Beit Midrash

  • Torah Portion and Tanach
  • Kdoshim
To dedicate this lesson
Hirsch At Your Table


A brief Dvar Torah on the Parsha, based on R. Samson Raphael Hirsch’s Torah Commentary


Rabbi Matityahu Clark

ובקוצרכם את קציר ארצכם לא תכלה פאת שדך ולקט קצירך לא תלקט. וכרמך לא תעולל ופרט כרמך לא תלקט לעני ולגר תעזוב אותם אני ד’ אלוקיכם: (Lv 19:9-10)
The Torah sets forth a code of conduct that is the foundation of a holy nation and includes a discussion of צדקה, a stellar example of instilling holiness in daily life. When harvesting a field or vineyard, one must leave a portion of the produce for the poor and the foreigners in the community.

This verse switches from the plural to the singular. The plural, ארצכם (your land) contrasts with the singular קצירך (your harvest) and כרמך (your vineyard). We learn that the Land of Israel, even after it was divided among the tribes, remains the patrimony of the entire nation, ארצכם. Even when each person works his personal field or vineyard and consumes its produce, the land remains the property of the entire Jewish people. This two-tiered form of ownership requires the individual to leave an corner (פאה) of his field un-harvested and leave isolated grapes (עוללים) for other members of the nation to collect.

The word ארצכם is from the root א-ר-ץ "to solidify basic needs." The word קצירך is from the root ק-צ-ר "to shorten." Harvesting produce involves cutting down to the roots. The word כרמך is from the root כ-ר-ם "to work on terrace-like terrain." The word פאה is from the root פ-א-ה "to divide sections" and isolate corners and ends. The word עוללים is from the root ע-ל-ל "to develop." In our verse, it refers to fruit whose development is retarded so that it does not grow in clusters.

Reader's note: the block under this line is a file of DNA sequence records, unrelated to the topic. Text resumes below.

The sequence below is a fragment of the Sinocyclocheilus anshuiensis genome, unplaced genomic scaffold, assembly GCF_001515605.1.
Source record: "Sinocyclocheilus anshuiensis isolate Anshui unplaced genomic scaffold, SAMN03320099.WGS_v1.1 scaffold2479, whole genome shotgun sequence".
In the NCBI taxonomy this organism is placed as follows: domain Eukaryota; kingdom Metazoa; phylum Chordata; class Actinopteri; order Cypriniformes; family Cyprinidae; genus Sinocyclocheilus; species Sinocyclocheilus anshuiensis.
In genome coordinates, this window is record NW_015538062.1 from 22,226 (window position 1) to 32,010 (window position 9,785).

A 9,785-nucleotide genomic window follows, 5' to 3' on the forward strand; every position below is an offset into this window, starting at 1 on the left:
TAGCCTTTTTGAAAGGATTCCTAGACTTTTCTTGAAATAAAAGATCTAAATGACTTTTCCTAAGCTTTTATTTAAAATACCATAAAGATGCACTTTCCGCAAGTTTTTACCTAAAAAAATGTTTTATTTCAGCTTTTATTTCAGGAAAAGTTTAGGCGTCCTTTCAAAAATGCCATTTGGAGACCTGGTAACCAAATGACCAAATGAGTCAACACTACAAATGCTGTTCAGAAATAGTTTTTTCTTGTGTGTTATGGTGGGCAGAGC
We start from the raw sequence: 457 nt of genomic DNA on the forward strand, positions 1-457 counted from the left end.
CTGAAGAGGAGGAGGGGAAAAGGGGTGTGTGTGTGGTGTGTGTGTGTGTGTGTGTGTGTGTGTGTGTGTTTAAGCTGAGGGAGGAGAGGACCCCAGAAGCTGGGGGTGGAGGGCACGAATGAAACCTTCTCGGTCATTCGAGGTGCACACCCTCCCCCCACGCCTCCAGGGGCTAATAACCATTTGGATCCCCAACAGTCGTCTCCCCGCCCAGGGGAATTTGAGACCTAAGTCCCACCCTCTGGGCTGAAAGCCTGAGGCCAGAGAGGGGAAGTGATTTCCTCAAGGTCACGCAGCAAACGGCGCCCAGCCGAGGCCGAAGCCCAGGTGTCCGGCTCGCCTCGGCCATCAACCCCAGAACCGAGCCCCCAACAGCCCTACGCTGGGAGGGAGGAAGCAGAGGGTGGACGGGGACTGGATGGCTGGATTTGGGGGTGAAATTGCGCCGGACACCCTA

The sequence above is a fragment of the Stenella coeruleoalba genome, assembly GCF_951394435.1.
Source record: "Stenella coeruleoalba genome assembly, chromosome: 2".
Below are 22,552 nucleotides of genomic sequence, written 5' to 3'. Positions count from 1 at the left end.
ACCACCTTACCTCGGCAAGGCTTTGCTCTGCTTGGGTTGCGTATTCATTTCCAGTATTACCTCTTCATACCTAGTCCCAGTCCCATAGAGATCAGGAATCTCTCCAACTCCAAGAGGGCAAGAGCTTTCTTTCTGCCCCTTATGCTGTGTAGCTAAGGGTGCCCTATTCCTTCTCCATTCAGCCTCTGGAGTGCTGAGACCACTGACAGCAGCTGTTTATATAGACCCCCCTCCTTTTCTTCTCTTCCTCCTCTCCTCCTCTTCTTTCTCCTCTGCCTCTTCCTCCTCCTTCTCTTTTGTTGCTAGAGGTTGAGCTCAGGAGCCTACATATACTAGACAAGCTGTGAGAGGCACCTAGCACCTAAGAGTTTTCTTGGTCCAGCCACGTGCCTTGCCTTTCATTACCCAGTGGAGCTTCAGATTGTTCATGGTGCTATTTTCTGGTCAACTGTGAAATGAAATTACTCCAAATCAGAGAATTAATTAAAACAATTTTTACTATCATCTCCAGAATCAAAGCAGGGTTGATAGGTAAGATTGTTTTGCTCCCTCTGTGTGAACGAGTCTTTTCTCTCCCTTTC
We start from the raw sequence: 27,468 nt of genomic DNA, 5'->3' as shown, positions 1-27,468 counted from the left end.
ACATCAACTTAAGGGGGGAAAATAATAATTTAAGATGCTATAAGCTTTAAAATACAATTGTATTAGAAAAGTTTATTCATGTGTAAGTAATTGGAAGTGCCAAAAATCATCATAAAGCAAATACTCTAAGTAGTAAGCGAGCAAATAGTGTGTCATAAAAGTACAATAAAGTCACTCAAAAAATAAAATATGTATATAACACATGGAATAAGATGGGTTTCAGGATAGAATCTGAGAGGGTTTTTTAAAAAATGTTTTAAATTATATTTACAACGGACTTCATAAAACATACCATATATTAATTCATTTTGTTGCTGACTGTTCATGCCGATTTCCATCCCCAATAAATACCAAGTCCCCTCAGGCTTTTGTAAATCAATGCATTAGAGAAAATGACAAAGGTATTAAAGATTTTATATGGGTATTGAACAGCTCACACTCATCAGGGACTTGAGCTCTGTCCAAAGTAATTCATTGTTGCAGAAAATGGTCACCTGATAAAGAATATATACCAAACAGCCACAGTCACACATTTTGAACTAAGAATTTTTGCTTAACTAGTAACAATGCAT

Importantly, this obligation is not imposed solely on the wealthy landowner. It applies to everyone, to rich and poor, to large farms and small. There is no minimum quantity, no fixed amount that must be left to the needy. Moreover, this is not a rule of charity rooted in sympathy or kindness. This contribution is the God-given right of the poor and the God-given obligation of every landowner. This mitzvah teaches us that we must attend to the needs of others and that our field or vineyard never becomes our exclusive property.

The words תעזוב אותם (leave them) connote a legal principle beyond just providing for the needs of the poor (עני) and the foreigner (גר). When one leaves the produce for the disadvantaged, he is giving up all rights to that produce. Normally, one who gives צדקה can deliver it to whomever he wishes and even set conditions on how, when and where his donation should be used. In this case, however, the landowner has no say, because he has no rights to the produce left in the field.

The word תעזוב is from the root ע-ז-ב "to disengage and leave something." The word עני is from the root ע-נ-ה "to be made dependent." The word גר is from the root ג-ו-ר "to live fearfully" because of lack of civil rights. The word צדקה is from the root צ-ד-ק "to satisfy objective justice."

The conclusion of the verse, אני ד’ אלוקיכם emphasizes that every person is equal in the eyes of God. Each is afforded God’s protection, loving kindness and justice. By the same token, each has an equal responsibility to provide the same attention and love to others, uniting the nation and forming a community holy to God.

Copyright © 2014, Matityahu Clark. All Rights Reserved. This is an excerpt from the forthcoming Hirsch At Your Table, a collection of brief divrei torah based on R. Samson Raphael Hirsch’s Torah Commentary.
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